Newsflash: Stephen King is a Coward
Newsflash: Stephen King is a Coward
January 14, 2020
I used to love Stephen King as a writer. I still consider It, Firestarter, and The Stand some of my favorite Stephen King novels. As a kid I remember sitting terrified in the house alone, reading Misery, and starting at every noise, with my dad’s revolver by my side… just in case.
Such was the intensity of King’s writing.
As I grew up, I began to slowly understand King’s politics, and although I disagreed with nearly all his views, I admired his ability to keep me in suspense and evoke horror, trepidation, and anxiety.
Oddly, his works never evoked joy or relief – only a feeling of dread, as I swallowed entire works, sitting home alone sick from school, which happened quite often. I never really thought about that before…
Over the past decade, King became ever more liberal, ever more unhinged – especially after Donald Trump was elected President – and ever more willing to kow-tow to the screeching progressives who used their Twitter accounts to amplify their shrieking for social “justice.”
Legislators, you need to impeach Blabbermouth Don or force him to resign before he kills us all. He is no longer competent to serve as Chief Executive, if he ever was.
— Stephen King (@StephenKing) January 3, 2018
Stephen King rarely tweets about his work as an author anymore. His days are spent squealing hysterically about Donald Trump and apologizing to the “victims of the day” about the latest perceived slight they happened to have unearthed on his Twitter feed.
Stephen King doesn’t stand up to the unhinged histrionics of the squawking proglodytes like JK Rowling did recently when she refused to lick social justice zealot taint after she tweeted out her support for a researcher who was fired for saying that although transgender individuals can change their outward appearance, male-to-female transgenders remain male and can never be, biologically, “women.”
In other words, a scientist was shitcanned for stating scientific fact, and Rowling – while definitely a liberal – also understands that firing someone for their views is abhorrent to the very idea of freedom, and firing a woman scientist whose findings and research don’t support the social justice zealot cause du jour, is repugnant to the very idea of women’s rights.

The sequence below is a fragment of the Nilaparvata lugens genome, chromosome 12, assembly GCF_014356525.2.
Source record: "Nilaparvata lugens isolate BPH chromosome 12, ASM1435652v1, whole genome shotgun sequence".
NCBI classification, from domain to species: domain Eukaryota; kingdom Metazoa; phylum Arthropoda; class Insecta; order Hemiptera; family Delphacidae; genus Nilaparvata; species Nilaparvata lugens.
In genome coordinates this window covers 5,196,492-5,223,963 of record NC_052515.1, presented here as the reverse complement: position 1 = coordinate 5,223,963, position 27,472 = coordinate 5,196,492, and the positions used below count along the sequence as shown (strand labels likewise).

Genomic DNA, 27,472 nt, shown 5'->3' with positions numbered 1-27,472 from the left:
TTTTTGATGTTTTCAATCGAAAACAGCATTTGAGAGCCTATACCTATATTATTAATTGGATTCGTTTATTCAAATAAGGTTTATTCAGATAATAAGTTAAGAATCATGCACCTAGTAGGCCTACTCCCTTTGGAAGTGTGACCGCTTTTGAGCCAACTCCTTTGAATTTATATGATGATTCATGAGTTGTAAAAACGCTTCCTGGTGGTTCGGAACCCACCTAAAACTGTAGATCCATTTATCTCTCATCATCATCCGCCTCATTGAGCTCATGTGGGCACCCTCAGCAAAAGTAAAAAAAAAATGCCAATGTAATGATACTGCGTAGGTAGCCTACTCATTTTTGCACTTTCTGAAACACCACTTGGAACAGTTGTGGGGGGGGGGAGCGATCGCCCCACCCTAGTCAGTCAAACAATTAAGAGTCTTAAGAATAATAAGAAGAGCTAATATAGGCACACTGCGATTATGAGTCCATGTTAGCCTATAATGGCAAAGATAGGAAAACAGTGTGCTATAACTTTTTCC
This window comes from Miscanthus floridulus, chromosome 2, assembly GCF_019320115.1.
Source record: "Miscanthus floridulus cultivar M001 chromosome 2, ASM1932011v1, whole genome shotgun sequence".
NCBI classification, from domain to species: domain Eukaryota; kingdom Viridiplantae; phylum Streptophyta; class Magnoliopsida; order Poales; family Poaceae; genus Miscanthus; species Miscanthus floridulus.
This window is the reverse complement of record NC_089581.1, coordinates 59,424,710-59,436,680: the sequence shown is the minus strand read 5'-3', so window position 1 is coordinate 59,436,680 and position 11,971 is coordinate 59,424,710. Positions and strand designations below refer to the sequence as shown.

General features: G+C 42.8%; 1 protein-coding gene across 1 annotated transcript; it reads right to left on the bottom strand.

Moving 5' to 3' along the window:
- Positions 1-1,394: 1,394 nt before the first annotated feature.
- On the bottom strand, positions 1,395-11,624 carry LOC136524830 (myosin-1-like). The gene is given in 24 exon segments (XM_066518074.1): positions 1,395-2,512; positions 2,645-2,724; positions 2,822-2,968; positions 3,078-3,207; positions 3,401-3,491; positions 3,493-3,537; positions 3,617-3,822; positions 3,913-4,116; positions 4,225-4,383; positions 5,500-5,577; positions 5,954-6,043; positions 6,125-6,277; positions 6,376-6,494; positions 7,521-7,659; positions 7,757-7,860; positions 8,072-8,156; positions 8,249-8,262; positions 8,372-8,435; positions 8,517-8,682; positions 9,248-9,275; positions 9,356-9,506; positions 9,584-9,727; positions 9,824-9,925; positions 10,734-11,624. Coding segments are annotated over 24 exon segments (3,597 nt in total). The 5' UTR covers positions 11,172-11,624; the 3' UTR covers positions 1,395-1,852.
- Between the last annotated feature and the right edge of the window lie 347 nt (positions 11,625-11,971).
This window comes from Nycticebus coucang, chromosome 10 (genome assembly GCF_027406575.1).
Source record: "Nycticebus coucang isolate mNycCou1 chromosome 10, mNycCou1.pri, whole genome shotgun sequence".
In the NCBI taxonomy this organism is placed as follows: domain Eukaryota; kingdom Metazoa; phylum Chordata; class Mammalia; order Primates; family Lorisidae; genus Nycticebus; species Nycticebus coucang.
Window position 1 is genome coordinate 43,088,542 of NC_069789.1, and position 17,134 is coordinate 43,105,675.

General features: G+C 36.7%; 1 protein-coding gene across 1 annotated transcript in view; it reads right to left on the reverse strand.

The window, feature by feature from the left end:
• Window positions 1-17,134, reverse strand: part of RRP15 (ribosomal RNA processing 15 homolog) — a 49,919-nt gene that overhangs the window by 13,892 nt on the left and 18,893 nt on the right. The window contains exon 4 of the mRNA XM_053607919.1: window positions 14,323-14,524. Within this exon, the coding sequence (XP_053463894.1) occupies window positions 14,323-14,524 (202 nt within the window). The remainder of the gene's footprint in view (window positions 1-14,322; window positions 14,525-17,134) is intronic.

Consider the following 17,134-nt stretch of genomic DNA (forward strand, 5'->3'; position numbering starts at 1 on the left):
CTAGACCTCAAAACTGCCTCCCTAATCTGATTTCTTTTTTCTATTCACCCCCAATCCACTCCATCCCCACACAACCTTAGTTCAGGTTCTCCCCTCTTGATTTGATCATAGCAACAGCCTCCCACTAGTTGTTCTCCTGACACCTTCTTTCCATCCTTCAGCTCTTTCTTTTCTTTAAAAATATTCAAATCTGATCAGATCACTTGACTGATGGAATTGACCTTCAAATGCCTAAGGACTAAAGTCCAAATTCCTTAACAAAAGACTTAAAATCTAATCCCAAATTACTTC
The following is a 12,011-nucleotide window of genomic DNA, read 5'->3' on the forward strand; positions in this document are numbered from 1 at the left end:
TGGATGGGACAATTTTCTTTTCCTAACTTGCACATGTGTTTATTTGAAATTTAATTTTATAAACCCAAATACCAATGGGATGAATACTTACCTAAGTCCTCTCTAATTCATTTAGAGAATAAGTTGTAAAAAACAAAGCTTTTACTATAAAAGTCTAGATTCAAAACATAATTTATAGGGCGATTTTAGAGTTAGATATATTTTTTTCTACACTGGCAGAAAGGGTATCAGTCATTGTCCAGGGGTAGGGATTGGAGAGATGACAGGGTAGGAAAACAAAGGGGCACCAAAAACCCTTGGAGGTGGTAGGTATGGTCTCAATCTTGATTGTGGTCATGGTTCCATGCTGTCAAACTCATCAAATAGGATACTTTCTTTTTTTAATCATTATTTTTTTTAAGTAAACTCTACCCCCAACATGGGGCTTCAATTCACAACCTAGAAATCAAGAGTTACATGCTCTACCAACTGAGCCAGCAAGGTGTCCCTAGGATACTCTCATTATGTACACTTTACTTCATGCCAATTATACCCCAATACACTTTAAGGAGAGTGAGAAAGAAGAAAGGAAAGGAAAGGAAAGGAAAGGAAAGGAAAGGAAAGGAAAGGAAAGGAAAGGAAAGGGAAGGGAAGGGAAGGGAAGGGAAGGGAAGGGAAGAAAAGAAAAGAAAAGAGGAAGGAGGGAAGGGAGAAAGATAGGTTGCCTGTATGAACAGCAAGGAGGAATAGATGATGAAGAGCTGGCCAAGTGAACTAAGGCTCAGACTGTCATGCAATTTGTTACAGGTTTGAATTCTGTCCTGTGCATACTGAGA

And for that, the social justice zealots decided that Rowling needed to be “canceled.”
But this is JK Rowling we’re talking about. The woman wrote some of the best selling books of all time. She has a gargantuan fan base and Scrooge McDuck levels of money. She doesn’t need neurotic transgender activists to support her. So when they demanded she genuflect at the altar of political correctness and issue an apology, Rowling simply stayed quiet. And when psychotic transgender activists magnanimously offered to reeducate her, Rowling’s reps simply gave them the finger.
A rep from GLAAD also tells Variety that the organization reached out to Rowling’s PR team and offered to facilitate an off-the-record discussion between the best-selling author and members of the trans community. Rowling’s reps declined.
Stephen King, however, is not that brave.
In a recent tweet – ostensibly in response to criticism that the Oscar nominations this year are woefully lacking “people of color” – Stephen King surprised me by bravely and honestly contending that he would never “consider diversity in matters of art.” He wrote “It seems to me that to do otherwise would be wrong.”